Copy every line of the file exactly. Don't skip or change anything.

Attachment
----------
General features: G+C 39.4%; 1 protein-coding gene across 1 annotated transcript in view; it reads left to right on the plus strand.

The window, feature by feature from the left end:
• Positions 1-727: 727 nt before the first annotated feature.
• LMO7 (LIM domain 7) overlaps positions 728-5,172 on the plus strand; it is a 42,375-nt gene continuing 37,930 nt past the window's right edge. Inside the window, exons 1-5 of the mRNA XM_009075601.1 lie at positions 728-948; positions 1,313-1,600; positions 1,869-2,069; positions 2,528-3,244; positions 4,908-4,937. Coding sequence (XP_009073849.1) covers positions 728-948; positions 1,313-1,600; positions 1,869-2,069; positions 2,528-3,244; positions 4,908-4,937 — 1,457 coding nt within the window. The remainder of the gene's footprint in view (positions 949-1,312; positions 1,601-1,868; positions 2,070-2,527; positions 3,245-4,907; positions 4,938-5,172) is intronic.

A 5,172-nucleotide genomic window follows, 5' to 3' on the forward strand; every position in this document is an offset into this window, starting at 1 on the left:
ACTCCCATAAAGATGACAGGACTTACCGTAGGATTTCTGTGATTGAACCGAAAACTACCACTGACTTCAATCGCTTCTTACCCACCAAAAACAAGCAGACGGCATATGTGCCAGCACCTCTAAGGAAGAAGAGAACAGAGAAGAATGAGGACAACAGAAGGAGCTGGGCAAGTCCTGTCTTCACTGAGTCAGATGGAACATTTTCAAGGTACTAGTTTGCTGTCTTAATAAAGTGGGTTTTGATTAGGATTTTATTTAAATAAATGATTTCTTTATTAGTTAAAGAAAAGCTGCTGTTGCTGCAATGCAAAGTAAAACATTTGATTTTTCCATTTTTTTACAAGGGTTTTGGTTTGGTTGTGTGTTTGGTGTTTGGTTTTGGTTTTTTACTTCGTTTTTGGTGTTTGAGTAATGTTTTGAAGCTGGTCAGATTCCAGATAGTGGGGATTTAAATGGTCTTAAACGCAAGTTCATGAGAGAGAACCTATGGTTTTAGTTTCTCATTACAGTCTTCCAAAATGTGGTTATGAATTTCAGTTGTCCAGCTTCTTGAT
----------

General features: G+C 39.4%; 1 protein-coding gene across 1 annotated transcript in view; it reads left to right on the plus strand.

The window, feature by feature from the left end:
• Positions 1-727: 727 nt before the first annotated feature.
• LMO7 (LIM domain 7) overlaps positions 728-5,172 on the plus strand; it is a 42,375-nt gene continuing 37,930 nt past the window's right edge. Inside the window, exons 1-5 of the mRNA XM_009075601.1 lie at positions 728-948; positions 1,313-1,600; positions 1,869-2,069; positions 2,528-3,244; positions 4,908-4,937. Coding sequence (XP_009073849.1) covers positions 728-948; positions 1,313-1,600; positions 1,869-2,069; positions 2,528-3,244; positions 4,908-4,937 — 1,457 coding nt within the window. The remainder of the gene's footprint in view (positions 949-1,312; positions 1,601-1,868; positions 2,070-2,527; positions 3,245-4,907; positions 4,938-5,172) is intronic.

A 5,172-nucleotide genomic window follows, 5' to 3' on the forward strand; every position in this document is an offset into this window, starting at 1 on the left:
ACTCCCATAAAGATGACAGGACTTACCGTAGGATTTCTGTGATTGAACCGAAAACTACCACTGACTTCAATCGCTTCTTACCCACCAAAAACAAGCAGACGGCATATGTGCCAGCACCTCTAAGGAAGAAGAGAACAGAGAAGAATGAGGACAACAGAAGGAGCTGGGCAAGTCCTGTCTTCACTGAGTCAGATGGAACATTTTCAAGGTACTAGTTTGCTGTCTTAATAAAGTGGGTTTTGATTAGGATTTTATTTAAATAAATGATTTCTTTATTAGTTAAAGAAAAGCTGCTGTTGCTGCAATGCAAAGTAAAACATTTGATTTTTCCATTTTTTTACAAGGGTTTTGGTTTGGTTGTGTGTTTGGTGTTTGGTTTTGGTTTTTTACTTCGTTTTTGGTGTTTGAGTAATGTTTTGAAGCTGGTCAGATTCCAGATAGTGGGGATTTAAATGGTCTTAAACGCAAGTTCATGAGAGAGAACCTATGGTTTTAGTTTCTCATTACAGTCTTCCAAAATGTGGTTATGAATTTCAGTTGTCCAGCTTCTTGAT